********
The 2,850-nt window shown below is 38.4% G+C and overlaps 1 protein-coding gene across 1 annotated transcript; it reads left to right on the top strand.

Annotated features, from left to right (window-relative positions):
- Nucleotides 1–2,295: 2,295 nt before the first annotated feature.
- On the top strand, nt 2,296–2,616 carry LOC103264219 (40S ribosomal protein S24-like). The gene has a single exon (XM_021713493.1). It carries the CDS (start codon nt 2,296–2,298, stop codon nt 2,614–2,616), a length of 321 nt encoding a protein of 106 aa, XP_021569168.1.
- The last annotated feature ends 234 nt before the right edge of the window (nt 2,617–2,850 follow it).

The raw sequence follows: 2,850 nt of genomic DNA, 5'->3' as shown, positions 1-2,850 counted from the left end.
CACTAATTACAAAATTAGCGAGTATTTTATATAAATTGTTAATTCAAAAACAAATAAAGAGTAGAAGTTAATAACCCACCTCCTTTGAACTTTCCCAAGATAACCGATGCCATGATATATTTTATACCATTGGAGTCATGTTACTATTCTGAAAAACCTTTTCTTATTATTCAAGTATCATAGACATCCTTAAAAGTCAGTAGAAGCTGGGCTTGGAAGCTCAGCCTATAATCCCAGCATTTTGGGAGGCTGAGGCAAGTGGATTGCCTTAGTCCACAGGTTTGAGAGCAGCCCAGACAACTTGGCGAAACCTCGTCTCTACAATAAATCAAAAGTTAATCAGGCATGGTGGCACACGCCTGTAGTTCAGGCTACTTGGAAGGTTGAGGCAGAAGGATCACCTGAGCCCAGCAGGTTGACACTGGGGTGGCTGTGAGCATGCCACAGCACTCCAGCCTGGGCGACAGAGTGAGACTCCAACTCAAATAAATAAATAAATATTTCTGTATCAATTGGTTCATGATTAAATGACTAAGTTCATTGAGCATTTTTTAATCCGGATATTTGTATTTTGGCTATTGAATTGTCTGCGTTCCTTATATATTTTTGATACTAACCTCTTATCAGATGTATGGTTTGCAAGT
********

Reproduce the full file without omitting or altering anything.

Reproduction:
The 2,850-nt window shown below is 38.4% G+C and overlaps 1 protein-coding gene across 1 annotated transcript; it reads left to right on the top strand.

Annotated features, from left to right (window-relative positions):
- Nucleotides 1–2,295: 2,295 nt before the first annotated feature.
- On the top strand, nt 2,296–2,616 carry LOC103264219 (40S ribosomal protein S24-like). The gene has a single exon (XM_021713493.1). It carries the CDS (start codon nt 2,296–2,298, stop codon nt 2,614–2,616), a length of 321 nt encoding a protein of 106 aa, XP_021569168.1.
- The last annotated feature ends 234 nt before the right edge of the window (nt 2,617–2,850 follow it).

The raw sequence follows: 2,850 nt of genomic DNA, 5'->3' as shown, positions 1-2,850 counted from the left end.
CACTAATTACAAAATTAGCGAGTATTTTATATAAATTGTTAATTCAAAAACAAATAAAGAGTAGAAGTTAATAACCCACCTCCTTTGAACTTTCCCAAGATAACCGATGCCATGATATATTTTATACCATTGGAGTCATGTTACTATTCTGAAAAACCTTTTCTTATTATTCAAGTATCATAGACATCCTTAAAAGTCAGTAGAAGCTGGGCTTGGAAGCTCAGCCTATAATCCCAGCATTTTGGGAGGCTGAGGCAAGTGGATTGCCTTAGTCCACAGGTTTGAGAGCAGCCCAGACAACTTGGCGAAACCTCGTCTCTACAATAAATCAAAAGTTAATCAGGCATGGTGGCACACGCCTGTAGTTCAGGCTACTTGGAAGGTTGAGGCAGAAGGATCACCTGAGCCCAGCAGGTTGACACTGGGGTGGCTGTGAGCATGCCACAGCACTCCAGCCTGGGCGACAGAGTGAGACTCCAACTCAAATAAATAAATAAATATTTCTGTATCAATTGGTTCATGATTAAATGACTAAGTTCATTGAGCATTTTTTAATCCGGATATTTGTATTTTGGCTATTGAATTGTCTGCGTTCCTTATATATTTTTGATACTAACCTCTTATCAGATGTATGGTTTGCAAGT